Learn about cystic fibrosis, a genetic disorder that affects the lungs, pancreas, and other organs, and how to treat and live with this chronic disease.
CF is a rare genetic disease found in about 30,000 people in the U.S. If you have CF or are considering testing for it, knowing about the role of genetics in CF can help you make informed decisions about your health care.
If you or your child has just been diagnosed with cystic fibrosis, or your doctor has recommended testing for CF, you may have many questions.
Diagnosing CF is a multistep process. A complete diagnostic evaluation should include a newborn screening, a sweat chloride test, a genetic or carrier test, and a clinical evaluation at a CF Foundation-accredited care center.
Raising a child with cystic fibrosis can bring up many questions because CF affects many aspects of your child’s life. Here you’ll find resources to help you manage your child’s daily needs and find the best possible CF care.
Living with cystic fibrosis comes with many challenges, including medical, social, and financial. By learning more about how you can manage your disease every day, you can ultimately help find a balance between your busy lifestyle and your CF care.
People with CF are living longer, healthier lives than ever before. As an adult with CF, you may reach key milestones you might not have considered. Planning for these life events requires careful thought as you make decisions that may impact your life.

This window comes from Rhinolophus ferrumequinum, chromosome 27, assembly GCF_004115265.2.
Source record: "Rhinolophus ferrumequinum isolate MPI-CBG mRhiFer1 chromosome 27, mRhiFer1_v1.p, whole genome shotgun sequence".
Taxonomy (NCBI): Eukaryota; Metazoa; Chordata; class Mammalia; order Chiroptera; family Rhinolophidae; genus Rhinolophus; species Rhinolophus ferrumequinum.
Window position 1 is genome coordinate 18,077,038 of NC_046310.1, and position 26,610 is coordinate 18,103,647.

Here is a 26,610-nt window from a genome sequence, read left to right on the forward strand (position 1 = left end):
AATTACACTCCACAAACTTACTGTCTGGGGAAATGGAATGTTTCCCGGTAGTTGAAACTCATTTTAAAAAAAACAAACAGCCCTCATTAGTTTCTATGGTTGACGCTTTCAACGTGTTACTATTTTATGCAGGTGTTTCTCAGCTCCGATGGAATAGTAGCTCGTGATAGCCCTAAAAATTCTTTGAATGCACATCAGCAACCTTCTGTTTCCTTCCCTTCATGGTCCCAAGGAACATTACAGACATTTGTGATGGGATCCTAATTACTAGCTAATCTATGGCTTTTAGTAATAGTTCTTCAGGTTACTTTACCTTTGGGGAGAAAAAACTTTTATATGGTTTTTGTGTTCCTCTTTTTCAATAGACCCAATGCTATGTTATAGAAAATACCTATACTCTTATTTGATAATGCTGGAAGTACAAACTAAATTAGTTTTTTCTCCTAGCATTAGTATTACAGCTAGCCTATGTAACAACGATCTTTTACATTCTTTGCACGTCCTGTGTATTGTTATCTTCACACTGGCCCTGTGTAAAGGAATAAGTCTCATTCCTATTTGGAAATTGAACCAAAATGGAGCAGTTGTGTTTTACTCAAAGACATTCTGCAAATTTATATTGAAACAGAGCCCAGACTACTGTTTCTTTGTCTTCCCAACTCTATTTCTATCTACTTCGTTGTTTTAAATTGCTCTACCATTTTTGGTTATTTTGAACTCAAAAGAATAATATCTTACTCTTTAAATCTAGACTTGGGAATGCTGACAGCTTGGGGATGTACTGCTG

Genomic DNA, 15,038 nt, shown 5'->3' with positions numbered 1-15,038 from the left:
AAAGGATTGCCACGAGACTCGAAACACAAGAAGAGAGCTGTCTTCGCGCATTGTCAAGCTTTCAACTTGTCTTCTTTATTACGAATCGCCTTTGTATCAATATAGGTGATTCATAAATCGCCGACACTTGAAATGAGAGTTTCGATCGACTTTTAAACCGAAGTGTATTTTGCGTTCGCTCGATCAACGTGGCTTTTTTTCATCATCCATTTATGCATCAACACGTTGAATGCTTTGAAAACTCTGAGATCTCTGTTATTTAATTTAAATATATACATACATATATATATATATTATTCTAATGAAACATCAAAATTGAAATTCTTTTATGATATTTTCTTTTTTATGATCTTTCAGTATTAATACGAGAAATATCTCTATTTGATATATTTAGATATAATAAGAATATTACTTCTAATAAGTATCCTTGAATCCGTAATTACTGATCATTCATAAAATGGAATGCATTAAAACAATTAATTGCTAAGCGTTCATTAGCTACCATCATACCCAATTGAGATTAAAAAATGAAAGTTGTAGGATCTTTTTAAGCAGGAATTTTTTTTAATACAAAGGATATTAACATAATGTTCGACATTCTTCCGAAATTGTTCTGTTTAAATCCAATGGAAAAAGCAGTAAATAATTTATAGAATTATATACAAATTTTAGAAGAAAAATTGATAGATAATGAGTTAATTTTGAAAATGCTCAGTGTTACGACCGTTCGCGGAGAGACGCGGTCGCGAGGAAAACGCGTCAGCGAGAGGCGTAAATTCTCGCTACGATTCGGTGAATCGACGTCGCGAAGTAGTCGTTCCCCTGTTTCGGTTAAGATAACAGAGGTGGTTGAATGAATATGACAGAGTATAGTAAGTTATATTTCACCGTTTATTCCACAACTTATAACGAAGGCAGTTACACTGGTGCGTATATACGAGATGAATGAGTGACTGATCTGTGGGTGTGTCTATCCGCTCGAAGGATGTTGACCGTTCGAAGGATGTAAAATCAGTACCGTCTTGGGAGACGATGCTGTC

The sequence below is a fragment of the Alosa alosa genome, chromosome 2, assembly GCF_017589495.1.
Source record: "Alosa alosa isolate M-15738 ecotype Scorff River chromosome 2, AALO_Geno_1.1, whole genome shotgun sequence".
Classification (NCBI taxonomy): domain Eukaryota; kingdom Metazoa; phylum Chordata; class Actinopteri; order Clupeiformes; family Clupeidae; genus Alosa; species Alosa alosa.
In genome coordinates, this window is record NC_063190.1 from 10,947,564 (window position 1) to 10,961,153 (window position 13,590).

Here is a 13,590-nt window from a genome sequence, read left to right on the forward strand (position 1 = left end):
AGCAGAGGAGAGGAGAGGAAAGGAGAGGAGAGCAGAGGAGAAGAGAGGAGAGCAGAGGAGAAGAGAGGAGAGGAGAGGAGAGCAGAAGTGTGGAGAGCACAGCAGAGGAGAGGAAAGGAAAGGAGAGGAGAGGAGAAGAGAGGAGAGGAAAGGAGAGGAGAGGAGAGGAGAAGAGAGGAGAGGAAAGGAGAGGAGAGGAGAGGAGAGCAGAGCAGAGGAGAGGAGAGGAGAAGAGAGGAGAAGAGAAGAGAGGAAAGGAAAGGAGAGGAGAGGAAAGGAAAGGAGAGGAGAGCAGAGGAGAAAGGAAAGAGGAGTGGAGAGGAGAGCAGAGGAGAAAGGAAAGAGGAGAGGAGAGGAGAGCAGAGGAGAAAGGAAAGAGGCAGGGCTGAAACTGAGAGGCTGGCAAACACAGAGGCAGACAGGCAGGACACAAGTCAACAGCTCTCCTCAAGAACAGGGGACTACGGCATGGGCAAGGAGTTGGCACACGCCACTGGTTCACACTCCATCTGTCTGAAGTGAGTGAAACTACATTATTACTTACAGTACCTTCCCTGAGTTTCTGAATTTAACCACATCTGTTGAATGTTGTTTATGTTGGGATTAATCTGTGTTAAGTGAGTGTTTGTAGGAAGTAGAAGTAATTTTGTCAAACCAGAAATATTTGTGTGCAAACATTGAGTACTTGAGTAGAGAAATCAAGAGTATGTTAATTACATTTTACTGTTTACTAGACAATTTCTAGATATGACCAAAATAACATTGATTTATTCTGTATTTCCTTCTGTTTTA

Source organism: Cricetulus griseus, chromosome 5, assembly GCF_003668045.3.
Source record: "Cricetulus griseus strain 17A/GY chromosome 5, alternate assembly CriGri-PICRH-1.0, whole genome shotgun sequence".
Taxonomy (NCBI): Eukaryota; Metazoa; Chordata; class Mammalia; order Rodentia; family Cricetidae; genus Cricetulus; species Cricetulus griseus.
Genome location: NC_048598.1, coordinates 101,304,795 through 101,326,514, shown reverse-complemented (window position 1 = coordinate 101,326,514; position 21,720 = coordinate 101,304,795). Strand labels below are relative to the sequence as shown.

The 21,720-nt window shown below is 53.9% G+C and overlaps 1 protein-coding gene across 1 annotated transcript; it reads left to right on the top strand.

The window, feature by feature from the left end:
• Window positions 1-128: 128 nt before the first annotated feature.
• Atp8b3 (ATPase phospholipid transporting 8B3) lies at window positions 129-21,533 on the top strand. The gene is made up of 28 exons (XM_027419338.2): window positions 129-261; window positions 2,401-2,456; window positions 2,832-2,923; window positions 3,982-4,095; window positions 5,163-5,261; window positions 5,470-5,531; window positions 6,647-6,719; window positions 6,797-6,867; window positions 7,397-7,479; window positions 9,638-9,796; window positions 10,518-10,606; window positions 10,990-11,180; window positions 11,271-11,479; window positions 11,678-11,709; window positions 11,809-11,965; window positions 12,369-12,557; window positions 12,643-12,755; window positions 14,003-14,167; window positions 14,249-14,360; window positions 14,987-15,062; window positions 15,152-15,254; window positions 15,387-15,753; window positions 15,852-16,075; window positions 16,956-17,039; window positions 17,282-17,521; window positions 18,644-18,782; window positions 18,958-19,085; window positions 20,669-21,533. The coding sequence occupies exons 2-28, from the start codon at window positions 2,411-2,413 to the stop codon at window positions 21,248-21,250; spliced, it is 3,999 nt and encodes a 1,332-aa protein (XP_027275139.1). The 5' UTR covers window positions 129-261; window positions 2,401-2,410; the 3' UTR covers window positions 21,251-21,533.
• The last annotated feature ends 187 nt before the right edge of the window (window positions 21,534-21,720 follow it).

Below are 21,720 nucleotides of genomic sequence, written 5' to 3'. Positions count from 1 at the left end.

People with cystic fibrosis are living longer and more fulfilling lives, thanks in part to specialized CF care and a range of treatment options.
Cystic Fibrosis Foundation-accredited care centers provide expert care and specialized disease management to people living with cystic fibrosis.
We provide funding for and accredit more than 120 care centers and 53 affiliate programs nationwide. The high quality of specialized care available throughout the care center network has led to the improved length and quality of life for people with CF.
The Cystic Fibrosis Foundation provides standard care guidelines based on the latest research, medical evidence, and consultation with experts on best practices.
As a clinician, you’re critical in helping people with CF maintain their quality of life. We’re committed to helping you partner with patients and their families by providing resources you can use to improve and continue to provide high-quality care.
As part of the Cystic Fibrosis Foundation's mission to help improve the lives of people living with cystic fibrosis, the PSDC initiative taps the CF community to inform key efforts to support the management of daily care.
Your cystic fibrosis care team includes a group of CF health care professionals who partner with you to provide specialized, comprehensive CF care.